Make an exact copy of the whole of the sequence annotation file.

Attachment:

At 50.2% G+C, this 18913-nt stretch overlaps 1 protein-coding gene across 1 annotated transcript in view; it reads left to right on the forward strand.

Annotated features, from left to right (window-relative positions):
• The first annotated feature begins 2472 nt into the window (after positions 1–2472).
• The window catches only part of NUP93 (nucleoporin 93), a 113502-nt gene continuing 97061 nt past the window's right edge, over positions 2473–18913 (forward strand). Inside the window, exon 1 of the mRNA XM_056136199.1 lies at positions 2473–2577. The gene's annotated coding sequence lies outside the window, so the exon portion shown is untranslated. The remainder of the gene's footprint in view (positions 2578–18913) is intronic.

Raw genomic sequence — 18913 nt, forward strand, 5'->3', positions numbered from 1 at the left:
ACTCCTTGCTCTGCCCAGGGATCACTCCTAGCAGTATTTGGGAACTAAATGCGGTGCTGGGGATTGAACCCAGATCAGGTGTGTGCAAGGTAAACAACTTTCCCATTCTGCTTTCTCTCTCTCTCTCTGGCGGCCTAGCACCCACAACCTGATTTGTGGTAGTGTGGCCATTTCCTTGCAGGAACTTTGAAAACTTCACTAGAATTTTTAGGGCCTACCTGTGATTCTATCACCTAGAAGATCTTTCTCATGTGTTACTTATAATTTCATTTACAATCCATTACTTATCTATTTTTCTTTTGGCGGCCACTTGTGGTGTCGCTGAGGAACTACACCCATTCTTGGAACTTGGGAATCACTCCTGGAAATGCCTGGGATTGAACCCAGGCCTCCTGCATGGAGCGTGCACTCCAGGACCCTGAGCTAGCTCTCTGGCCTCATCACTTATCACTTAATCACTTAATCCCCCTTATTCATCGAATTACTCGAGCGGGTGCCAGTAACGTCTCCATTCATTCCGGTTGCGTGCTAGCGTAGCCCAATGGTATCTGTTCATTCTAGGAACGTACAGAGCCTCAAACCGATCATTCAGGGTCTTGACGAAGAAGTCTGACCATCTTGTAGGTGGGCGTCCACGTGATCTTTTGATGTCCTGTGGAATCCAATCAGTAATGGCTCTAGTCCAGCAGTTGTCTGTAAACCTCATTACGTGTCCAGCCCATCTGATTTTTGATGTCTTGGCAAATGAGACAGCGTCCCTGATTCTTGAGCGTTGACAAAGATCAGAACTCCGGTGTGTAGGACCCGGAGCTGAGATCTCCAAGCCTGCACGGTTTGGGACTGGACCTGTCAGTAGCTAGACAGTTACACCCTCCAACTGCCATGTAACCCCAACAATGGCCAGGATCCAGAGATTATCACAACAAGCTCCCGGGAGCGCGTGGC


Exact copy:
At 50.2% G+C, this 18913-nt stretch overlaps 1 protein-coding gene across 1 annotated transcript in view; it reads left to right on the forward strand.

Annotated features, from left to right (window-relative positions):
• The first annotated feature begins 2472 nt into the window (after positions 1–2472).
• The window catches only part of NUP93 (nucleoporin 93), a 113502-nt gene continuing 97061 nt past the window's right edge, over positions 2473–18913 (forward strand). Inside the window, exon 1 of the mRNA XM_056136199.1 lies at positions 2473–2577. The gene's annotated coding sequence lies outside the window, so the exon portion shown is untranslated. The remainder of the gene's footprint in view (positions 2578–18913) is intronic.

Raw genomic sequence — 18913 nt, forward strand, 5'->3', positions numbered from 1 at the left:
ACTCCTTGCTCTGCCCAGGGATCACTCCTAGCAGTATTTGGGAACTAAATGCGGTGCTGGGGATTGAACCCAGATCAGGTGTGTGCAAGGTAAACAACTTTCCCATTCTGCTTTCTCTCTCTCTCTCTGGCGGCCTAGCACCCACAACCTGATTTGTGGTAGTGTGGCCATTTCCTTGCAGGAACTTTGAAAACTTCACTAGAATTTTTAGGGCCTACCTGTGATTCTATCACCTAGAAGATCTTTCTCATGTGTTACTTATAATTTCATTTACAATCCATTACTTATCTATTTTTCTTTTGGCGGCCACTTGTGGTGTCGCTGAGGAACTACACCCATTCTTGGAACTTGGGAATCACTCCTGGAAATGCCTGGGATTGAACCCAGGCCTCCTGCATGGAGCGTGCACTCCAGGACCCTGAGCTAGCTCTCTGGCCTCATCACTTATCACTTAATCACTTAATCCCCCTTATTCATCGAATTACTCGAGCGGGTGCCAGTAACGTCTCCATTCATTCCGGTTGCGTGCTAGCGTAGCCCAATGGTATCTGTTCATTCTAGGAACGTACAGAGCCTCAAACCGATCATTCAGGGTCTTGACGAAGAAGTCTGACCATCTTGTAGGTGGGCGTCCACGTGATCTTTTGATGTCCTGTGGAATCCAATCAGTAATGGCTCTAGTCCAGCAGTTGTCTGTAAACCTCATTACGTGTCCAGCCCATCTGATTTTTGATGTCTTGGCAAATGAGACAGCGTCCCTGATTCTTGAGCGTTGACAAAGATCAGAACTCCGGTGTGTAGGACCCGGAGCTGAGATCTCCAAGCCTGCACGGTTTGGGACTGGACCTGTCAGTAGCTAGACAGTTACACCCTCCAACTGCCATGTAACCCCAACAATGGCCAGGATCCAGAGATTATCACAACAAGCTCCCGGGAGCGCGTGGC